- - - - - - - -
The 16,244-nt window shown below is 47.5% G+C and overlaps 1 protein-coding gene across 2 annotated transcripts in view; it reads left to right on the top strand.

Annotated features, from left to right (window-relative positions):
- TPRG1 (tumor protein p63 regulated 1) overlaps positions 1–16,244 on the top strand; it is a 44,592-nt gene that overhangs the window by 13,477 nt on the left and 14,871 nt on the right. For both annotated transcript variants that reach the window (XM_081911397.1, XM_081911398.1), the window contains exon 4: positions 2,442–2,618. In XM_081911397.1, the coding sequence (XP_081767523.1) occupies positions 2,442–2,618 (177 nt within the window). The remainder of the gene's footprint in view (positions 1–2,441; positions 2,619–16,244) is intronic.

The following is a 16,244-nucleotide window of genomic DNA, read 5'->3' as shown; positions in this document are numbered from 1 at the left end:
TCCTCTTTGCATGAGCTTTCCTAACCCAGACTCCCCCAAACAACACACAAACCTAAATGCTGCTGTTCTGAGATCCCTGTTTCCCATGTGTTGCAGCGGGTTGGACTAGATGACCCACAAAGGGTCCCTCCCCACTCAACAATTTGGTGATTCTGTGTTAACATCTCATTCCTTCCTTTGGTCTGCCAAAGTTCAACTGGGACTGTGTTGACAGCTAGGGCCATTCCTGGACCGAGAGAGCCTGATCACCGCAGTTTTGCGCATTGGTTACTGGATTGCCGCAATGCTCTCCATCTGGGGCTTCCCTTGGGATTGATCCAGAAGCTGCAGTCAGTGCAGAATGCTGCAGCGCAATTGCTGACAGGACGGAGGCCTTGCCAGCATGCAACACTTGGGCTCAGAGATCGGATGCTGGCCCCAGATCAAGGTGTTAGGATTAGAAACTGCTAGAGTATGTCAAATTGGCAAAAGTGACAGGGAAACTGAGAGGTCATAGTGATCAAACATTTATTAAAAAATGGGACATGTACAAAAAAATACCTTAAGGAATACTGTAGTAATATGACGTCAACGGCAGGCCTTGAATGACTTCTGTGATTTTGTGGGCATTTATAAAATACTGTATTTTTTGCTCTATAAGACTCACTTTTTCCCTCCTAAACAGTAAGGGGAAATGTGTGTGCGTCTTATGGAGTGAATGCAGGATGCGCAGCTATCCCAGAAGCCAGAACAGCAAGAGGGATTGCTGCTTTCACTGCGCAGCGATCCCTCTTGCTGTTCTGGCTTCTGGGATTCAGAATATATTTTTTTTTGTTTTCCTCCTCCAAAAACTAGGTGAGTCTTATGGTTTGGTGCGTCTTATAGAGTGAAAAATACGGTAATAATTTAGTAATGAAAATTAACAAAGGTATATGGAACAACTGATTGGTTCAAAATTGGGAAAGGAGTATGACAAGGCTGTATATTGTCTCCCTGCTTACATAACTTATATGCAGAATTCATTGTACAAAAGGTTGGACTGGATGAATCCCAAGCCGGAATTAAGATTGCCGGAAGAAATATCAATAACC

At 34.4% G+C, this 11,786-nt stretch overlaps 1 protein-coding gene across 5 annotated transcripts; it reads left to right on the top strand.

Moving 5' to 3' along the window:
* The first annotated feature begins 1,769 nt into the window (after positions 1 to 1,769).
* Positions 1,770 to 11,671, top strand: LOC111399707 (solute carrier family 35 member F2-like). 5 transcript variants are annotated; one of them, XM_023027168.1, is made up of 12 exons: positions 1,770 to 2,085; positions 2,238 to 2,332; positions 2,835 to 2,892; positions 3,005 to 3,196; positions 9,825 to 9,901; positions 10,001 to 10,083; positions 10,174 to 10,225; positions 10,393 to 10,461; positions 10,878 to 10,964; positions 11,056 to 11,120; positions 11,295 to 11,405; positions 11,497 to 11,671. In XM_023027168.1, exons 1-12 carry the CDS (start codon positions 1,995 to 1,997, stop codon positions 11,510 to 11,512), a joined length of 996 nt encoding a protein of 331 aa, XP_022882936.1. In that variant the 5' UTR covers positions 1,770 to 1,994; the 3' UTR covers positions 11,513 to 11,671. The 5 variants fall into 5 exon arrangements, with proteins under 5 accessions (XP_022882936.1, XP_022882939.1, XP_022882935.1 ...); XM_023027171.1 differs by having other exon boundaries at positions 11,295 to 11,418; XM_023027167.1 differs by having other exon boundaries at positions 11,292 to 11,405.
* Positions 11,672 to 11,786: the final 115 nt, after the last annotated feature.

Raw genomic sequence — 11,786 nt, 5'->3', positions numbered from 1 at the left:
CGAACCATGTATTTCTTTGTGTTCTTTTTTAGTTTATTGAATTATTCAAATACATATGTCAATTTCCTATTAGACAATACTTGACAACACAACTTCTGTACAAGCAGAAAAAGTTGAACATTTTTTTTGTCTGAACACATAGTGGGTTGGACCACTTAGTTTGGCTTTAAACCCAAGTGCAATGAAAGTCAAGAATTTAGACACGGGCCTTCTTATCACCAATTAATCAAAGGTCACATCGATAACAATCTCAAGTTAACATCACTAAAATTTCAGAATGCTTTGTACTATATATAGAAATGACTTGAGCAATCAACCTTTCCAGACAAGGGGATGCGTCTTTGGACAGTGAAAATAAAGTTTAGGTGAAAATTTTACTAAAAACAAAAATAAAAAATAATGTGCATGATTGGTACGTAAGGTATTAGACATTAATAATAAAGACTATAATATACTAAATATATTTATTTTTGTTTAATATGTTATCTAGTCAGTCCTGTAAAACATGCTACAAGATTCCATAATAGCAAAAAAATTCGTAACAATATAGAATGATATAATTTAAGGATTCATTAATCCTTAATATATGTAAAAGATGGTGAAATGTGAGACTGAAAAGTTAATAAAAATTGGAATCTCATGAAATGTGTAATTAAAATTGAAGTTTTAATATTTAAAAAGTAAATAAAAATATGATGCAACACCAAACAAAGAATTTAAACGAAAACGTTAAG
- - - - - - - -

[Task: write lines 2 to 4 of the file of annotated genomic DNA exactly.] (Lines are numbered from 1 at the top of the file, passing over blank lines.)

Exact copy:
Annotated features, from left to right (window-relative positions):
- TPRG1 (tumor protein p63 regulated 1) overlaps positions 1–16,244 on the top strand; it is a 44,592-nt gene that overhangs the window by 13,477 nt on the left and 14,871 nt on the right. For both annotated transcript variants that reach the window (XM_081911397.1, XM_081911398.1), the window contains exon 4: positions 2,442–2,618. In XM_081911397.1, the coding sequence (XP_081767523.1) occupies positions 2,442–2,618 (177 nt within the window). The remainder of the gene's footprint in view (positions 1–2,441; positions 2,619–16,244) is intronic.

The following is a 16,244-nucleotide window of genomic DNA, read 5'->3' as shown; positions in this document are numbered from 1 at the left end: